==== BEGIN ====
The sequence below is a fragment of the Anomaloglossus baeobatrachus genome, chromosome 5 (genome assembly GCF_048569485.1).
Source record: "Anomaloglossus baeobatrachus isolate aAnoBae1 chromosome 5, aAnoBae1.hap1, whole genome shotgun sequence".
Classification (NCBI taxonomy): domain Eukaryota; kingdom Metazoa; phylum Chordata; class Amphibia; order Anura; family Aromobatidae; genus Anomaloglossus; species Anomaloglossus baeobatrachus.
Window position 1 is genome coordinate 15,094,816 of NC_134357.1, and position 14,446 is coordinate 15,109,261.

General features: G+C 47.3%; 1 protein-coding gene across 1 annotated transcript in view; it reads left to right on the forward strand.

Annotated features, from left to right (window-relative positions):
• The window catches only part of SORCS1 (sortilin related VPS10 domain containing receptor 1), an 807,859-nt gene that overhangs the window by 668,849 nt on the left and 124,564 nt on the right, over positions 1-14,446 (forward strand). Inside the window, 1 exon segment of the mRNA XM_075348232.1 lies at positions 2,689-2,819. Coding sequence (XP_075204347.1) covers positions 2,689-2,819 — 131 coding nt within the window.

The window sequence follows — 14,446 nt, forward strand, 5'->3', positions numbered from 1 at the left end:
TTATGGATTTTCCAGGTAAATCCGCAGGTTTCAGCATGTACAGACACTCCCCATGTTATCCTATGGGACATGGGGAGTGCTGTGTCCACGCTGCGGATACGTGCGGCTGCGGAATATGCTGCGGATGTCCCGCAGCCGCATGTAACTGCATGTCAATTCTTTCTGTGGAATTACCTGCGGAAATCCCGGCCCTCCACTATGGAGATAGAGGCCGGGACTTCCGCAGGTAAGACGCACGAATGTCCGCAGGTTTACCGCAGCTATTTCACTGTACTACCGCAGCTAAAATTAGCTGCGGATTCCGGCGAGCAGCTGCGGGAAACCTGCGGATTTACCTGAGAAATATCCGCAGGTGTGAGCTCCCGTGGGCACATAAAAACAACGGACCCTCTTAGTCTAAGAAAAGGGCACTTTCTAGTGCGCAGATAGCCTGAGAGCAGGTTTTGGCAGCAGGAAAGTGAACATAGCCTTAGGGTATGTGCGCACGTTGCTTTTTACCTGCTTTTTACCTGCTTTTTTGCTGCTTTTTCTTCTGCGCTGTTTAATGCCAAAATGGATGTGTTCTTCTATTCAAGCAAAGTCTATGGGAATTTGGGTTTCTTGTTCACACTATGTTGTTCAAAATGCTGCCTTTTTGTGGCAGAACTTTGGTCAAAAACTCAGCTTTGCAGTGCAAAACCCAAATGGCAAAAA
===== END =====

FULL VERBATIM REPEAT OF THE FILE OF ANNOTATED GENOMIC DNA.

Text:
The sequence below is a fragment of the Anomaloglossus baeobatrachus genome, chromosome 5 (genome assembly GCF_048569485.1).
Source record: "Anomaloglossus baeobatrachus isolate aAnoBae1 chromosome 5, aAnoBae1.hap1, whole genome shotgun sequence".
Classification (NCBI taxonomy): domain Eukaryota; kingdom Metazoa; phylum Chordata; class Amphibia; order Anura; family Aromobatidae; genus Anomaloglossus; species Anomaloglossus baeobatrachus.
Window position 1 is genome coordinate 15,094,816 of NC_134357.1, and position 14,446 is coordinate 15,109,261.

General features: G+C 47.3%; 1 protein-coding gene across 1 annotated transcript in view; it reads left to right on the forward strand.

Annotated features, from left to right (window-relative positions):
• The window catches only part of SORCS1 (sortilin related VPS10 domain containing receptor 1), an 807,859-nt gene that overhangs the window by 668,849 nt on the left and 124,564 nt on the right, over positions 1-14,446 (forward strand). Inside the window, 1 exon segment of the mRNA XM_075348232.1 lies at positions 2,689-2,819. Coding sequence (XP_075204347.1) covers positions 2,689-2,819 — 131 coding nt within the window.

The window sequence follows — 14,446 nt, forward strand, 5'->3', positions numbered from 1 at the left end:
TTATGGATTTTCCAGGTAAATCCGCAGGTTTCAGCATGTACAGACACTCCCCATGTTATCCTATGGGACATGGGGAGTGCTGTGTCCACGCTGCGGATACGTGCGGCTGCGGAATATGCTGCGGATGTCCCGCAGCCGCATGTAACTGCATGTCAATTCTTTCTGTGGAATTACCTGCGGAAATCCCGGCCCTCCACTATGGAGATAGAGGCCGGGACTTCCGCAGGTAAGACGCACGAATGTCCGCAGGTTTACCGCAGCTATTTCACTGTACTACCGCAGCTAAAATTAGCTGCGGATTCCGGCGAGCAGCTGCGGGAAACCTGCGGATTTACCTGAGAAATATCCGCAGGTGTGAGCTCCCGTGGGCACATAAAAACAACGGACCCTCTTAGTCTAAGAAAAGGGCACTTTCTAGTGCGCAGATAGCCTGAGAGCAGGTTTTGGCAGCAGGAAAGTGAACATAGCCTTAGGGTATGTGCGCACGTTGCTTTTTACCTGCTTTTTACCTGCTTTTTTGCTGCTTTTTCTTCTGCGCTGTTTAATGCCAAAATGGATGTGTTCTTCTATTCAAGCAAAGTCTATGGGAATTTGGGTTTCTTGTTCACACTATGTTGTTCAAAATGCTGCCTTTTTGTGGCAGAACTTTGGTCAAAAACTCAGCTTTGCAGTGCAAAACCCAAATGGCAAAAA